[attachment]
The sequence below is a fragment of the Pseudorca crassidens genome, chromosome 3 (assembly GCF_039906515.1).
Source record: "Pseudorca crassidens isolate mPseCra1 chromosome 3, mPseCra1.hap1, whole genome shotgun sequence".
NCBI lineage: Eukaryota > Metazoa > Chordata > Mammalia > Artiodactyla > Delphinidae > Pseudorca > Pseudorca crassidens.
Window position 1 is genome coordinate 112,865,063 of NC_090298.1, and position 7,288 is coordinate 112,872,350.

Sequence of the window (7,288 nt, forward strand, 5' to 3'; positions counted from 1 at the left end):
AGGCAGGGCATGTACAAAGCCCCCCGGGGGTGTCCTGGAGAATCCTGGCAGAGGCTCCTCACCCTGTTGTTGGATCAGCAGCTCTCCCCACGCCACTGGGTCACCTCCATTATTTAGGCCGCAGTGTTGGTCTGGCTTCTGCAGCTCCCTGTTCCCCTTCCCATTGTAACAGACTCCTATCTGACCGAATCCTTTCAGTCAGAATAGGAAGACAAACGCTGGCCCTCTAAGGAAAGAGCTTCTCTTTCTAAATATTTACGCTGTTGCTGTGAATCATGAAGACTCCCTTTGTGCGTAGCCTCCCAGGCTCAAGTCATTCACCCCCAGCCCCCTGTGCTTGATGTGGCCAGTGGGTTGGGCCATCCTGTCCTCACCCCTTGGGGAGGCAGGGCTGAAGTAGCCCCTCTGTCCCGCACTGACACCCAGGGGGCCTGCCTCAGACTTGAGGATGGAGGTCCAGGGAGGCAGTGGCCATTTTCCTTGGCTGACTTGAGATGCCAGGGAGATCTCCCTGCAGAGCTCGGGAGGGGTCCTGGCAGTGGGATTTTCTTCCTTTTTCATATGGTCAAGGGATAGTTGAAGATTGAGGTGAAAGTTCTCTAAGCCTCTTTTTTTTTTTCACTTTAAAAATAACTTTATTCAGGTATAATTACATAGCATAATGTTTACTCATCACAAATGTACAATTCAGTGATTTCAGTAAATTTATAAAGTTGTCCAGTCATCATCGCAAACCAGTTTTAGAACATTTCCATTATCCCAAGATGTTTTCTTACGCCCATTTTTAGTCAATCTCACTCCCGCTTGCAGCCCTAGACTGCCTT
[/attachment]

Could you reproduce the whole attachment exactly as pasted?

The sequence below is a fragment of the Pseudorca crassidens genome, chromosome 3 (assembly GCF_039906515.1).
Source record: "Pseudorca crassidens isolate mPseCra1 chromosome 3, mPseCra1.hap1, whole genome shotgun sequence".
NCBI lineage: Eukaryota > Metazoa > Chordata > Mammalia > Artiodactyla > Delphinidae > Pseudorca > Pseudorca crassidens.
Window position 1 is genome coordinate 112,865,063 of NC_090298.1, and position 7,288 is coordinate 112,872,350.

Sequence of the window (7,288 nt, forward strand, 5' to 3'; positions counted from 1 at the left end):
AGGCAGGGCATGTACAAAGCCCCCCGGGGGTGTCCTGGAGAATCCTGGCAGAGGCTCCTCACCCTGTTGTTGGATCAGCAGCTCTCCCCACGCCACTGGGTCACCTCCATTATTTAGGCCGCAGTGTTGGTCTGGCTTCTGCAGCTCCCTGTTCCCCTTCCCATTGTAACAGACTCCTATCTGACCGAATCCTTTCAGTCAGAATAGGAAGACAAACGCTGGCCCTCTAAGGAAAGAGCTTCTCTTTCTAAATATTTACGCTGTTGCTGTGAATCATGAAGACTCCCTTTGTGCGTAGCCTCCCAGGCTCAAGTCATTCACCCCCAGCCCCCTGTGCTTGATGTGGCCAGTGGGTTGGGCCATCCTGTCCTCACCCCTTGGGGAGGCAGGGCTGAAGTAGCCCCTCTGTCCCGCACTGACACCCAGGGGGCCTGCCTCAGACTTGAGGATGGAGGTCCAGGGAGGCAGTGGCCATTTTCCTTGGCTGACTTGAGATGCCAGGGAGATCTCCCTGCAGAGCTCGGGAGGGGTCCTGGCAGTGGGATTTTCTTCCTTTTTCATATGGTCAAGGGATAGTTGAAGATTGAGGTGAAAGTTCTCTAAGCCTCTTTTTTTTTTTCACTTTAAAAATAACTTTATTCAGGTATAATTACATAGCATAATGTTTACTCATCACAAATGTACAATTCAGTGATTTCAGTAAATTTATAAAGTTGTCCAGTCATCATCGCAAACCAGTTTTAGAACATTTCCATTATCCCAAGATGTTTTCTTACGCCCATTTTTAGTCAATCTCACTCCCGCTTGCAGCCCTAGACTGCCTT